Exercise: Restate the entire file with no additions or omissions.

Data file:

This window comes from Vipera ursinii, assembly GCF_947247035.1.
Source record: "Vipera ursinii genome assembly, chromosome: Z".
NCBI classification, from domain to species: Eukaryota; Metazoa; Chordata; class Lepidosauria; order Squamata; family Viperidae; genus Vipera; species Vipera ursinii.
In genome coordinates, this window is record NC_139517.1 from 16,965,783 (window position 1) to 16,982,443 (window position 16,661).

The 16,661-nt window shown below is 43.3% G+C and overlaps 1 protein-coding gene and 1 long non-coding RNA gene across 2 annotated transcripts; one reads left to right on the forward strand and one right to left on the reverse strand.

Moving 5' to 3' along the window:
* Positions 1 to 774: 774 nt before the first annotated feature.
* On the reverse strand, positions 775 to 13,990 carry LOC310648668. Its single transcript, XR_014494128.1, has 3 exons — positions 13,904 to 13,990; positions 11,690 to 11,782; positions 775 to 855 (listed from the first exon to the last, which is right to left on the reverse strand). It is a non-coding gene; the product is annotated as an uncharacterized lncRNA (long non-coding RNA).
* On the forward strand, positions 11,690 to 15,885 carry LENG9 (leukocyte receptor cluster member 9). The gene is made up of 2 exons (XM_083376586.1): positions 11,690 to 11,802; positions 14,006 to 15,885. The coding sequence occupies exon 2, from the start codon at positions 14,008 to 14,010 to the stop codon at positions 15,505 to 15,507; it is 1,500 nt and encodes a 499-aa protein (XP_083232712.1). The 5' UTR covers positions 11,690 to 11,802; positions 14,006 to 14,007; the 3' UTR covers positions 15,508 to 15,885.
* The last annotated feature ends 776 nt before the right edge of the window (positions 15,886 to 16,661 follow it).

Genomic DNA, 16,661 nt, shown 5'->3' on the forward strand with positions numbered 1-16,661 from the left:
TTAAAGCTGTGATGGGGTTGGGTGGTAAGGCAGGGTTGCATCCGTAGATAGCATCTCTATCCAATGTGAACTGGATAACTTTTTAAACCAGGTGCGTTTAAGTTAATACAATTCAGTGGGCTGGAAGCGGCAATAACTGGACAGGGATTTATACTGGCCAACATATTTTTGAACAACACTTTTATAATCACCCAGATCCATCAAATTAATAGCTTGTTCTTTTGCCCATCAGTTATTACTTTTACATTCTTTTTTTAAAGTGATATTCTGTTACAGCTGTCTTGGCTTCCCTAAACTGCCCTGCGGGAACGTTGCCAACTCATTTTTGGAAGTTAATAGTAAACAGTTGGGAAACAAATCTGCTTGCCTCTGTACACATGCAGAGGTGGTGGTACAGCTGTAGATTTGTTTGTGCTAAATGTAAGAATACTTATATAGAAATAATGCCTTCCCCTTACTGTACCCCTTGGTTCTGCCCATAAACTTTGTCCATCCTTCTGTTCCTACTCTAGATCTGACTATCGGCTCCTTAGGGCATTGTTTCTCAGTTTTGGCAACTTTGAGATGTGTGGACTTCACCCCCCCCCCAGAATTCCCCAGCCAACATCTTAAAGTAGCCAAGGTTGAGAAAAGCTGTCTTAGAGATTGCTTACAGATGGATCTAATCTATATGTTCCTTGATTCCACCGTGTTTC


This window comes from Vipera ursinii, assembly GCF_947247035.1.
Source record: "Vipera ursinii genome assembly, chromosome: Z".
NCBI classification, from domain to species: Eukaryota; Metazoa; Chordata; class Lepidosauria; order Squamata; family Viperidae; genus Vipera; species Vipera ursinii.
In genome coordinates, this window is record NC_139517.1 from 16,965,783 (window position 1) to 16,982,443 (window position 16,661).

The 16,661-nt window shown below is 43.3% G+C and overlaps 1 protein-coding gene and 1 long non-coding RNA gene across 2 annotated transcripts; one reads left to right on the forward strand and one right to left on the reverse strand.

Moving 5' to 3' along the window:
* Positions 1 to 774: 774 nt before the first annotated feature.
* On the reverse strand, positions 775 to 13,990 carry LOC310648668. Its single transcript, XR_014494128.1, has 3 exons — positions 13,904 to 13,990; positions 11,690 to 11,782; positions 775 to 855 (listed from the first exon to the last, which is right to left on the reverse strand). It is a non-coding gene; the product is annotated as an uncharacterized lncRNA (long non-coding RNA).
* On the forward strand, positions 11,690 to 15,885 carry LENG9 (leukocyte receptor cluster member 9). The gene is made up of 2 exons (XM_083376586.1): positions 11,690 to 11,802; positions 14,006 to 15,885. The coding sequence occupies exon 2, from the start codon at positions 14,008 to 14,010 to the stop codon at positions 15,505 to 15,507; it is 1,500 nt and encodes a 499-aa protein (XP_083232712.1). The 5' UTR covers positions 11,690 to 11,802; positions 14,006 to 14,007; the 3' UTR covers positions 15,508 to 15,885.
* The last annotated feature ends 776 nt before the right edge of the window (positions 15,886 to 16,661 follow it).

Genomic DNA, 16,661 nt, shown 5'->3' on the forward strand with positions numbered 1-16,661 from the left:
TTAAAGCTGTGATGGGGTTGGGTGGTAAGGCAGGGTTGCATCCGTAGATAGCATCTCTATCCAATGTGAACTGGATAACTTTTTAAACCAGGTGCGTTTAAGTTAATACAATTCAGTGGGCTGGAAGCGGCAATAACTGGACAGGGATTTATACTGGCCAACATATTTTTGAACAACACTTTTATAATCACCCAGATCCATCAAATTAATAGCTTGTTCTTTTGCCCATCAGTTATTACTTTTACATTCTTTTTTTAAAGTGATATTCTGTTACAGCTGTCTTGGCTTCCCTAAACTGCCCTGCGGGAACGTTGCCAACTCATTTTTGGAAGTTAATAGTAAACAGTTGGGAAACAAATCTGCTTGCCTCTGTACACATGCAGAGGTGGTGGTACAGCTGTAGATTTGTTTGTGCTAAATGTAAGAATACTTATATAGAAATAATGCCTTCCCCTTACTGTACCCCTTGGTTCTGCCCATAAACTTTGTCCATCCTTCTGTTCCTACTCTAGATCTGACTATCGGCTCCTTAGGGCATTGTTTCTCAGTTTTGGCAACTTTGAGATGTGTGGACTTCACCCCCCCCCCAGAATTCCCCAGCCAACATCTTAAAGTAGCCAAGGTTGAGAAAAGCTGTCTTAGAGATTGCTTACAGATGGATCTAATCTATATGTTCCTTGATTCCACCGTGTTTC